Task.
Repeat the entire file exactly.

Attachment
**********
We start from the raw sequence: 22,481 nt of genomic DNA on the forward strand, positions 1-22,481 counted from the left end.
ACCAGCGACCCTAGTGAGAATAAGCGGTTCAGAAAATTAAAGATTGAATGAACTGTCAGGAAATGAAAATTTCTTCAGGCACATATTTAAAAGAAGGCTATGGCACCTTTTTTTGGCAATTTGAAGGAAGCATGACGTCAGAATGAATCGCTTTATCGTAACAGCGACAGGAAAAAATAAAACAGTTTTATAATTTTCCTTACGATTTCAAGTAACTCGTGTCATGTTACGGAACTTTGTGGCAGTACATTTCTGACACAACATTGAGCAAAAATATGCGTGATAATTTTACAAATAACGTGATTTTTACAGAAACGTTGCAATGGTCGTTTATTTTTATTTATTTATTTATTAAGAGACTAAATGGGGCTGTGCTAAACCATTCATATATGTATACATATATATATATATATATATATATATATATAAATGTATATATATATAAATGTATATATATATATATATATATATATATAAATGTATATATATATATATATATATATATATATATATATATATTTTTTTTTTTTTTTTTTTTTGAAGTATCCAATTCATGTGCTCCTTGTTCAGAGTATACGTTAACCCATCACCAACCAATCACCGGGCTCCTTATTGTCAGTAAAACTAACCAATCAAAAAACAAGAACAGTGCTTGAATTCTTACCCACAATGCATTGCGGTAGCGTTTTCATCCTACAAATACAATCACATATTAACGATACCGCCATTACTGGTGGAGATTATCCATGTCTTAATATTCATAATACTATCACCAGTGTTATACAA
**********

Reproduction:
We start from the raw sequence: 22,481 nt of genomic DNA on the forward strand, positions 1-22,481 counted from the left end.
ACCAGCGACCCTAGTGAGAATAAGCGGTTCAGAAAATTAAAGATTGAATGAACTGTCAGGAAATGAAAATTTCTTCAGGCACATATTTAAAAGAAGGCTATGGCACCTTTTTTTGGCAATTTGAAGGAAGCATGACGTCAGAATGAATCGCTTTATCGTAACAGCGACAGGAAAAAATAAAACAGTTTTATAATTTTCCTTACGATTTCAAGTAACTCGTGTCATGTTACGGAACTTTGTGGCAGTACATTTCTGACACAACATTGAGCAAAAATATGCGTGATAATTTTACAAATAACGTGATTTTTACAGAAACGTTGCAATGGTCGTTTATTTTTATTTATTTATTTATTAAGAGACTAAATGGGGCTGTGCTAAACCATTCATATATGTATACATATATATATATATATATATATATATATATAAATGTATATATATATAAATGTATATATATATATATATATATATATATAAATGTATATATATATATATATATATATATATATATATATATATTTTTTTTTTTTTTTTTTTTTGAAGTATCCAATTCATGTGCTCCTTGTTCAGAGTATACGTTAACCCATCACCAACCAATCACCGGGCTCCTTATTGTCAGTAAAACTAACCAATCAAAAAACAAGAACAGTGCTTGAATTCTTACCCACAATGCATTGCGGTAGCGTTTTCATCCTACAAATACAATCACATATTAACGATACCGCCATTACTGGTGGAGATTATCCATGTCTTAATATTCATAATACTATCACCAGTGTTATACAA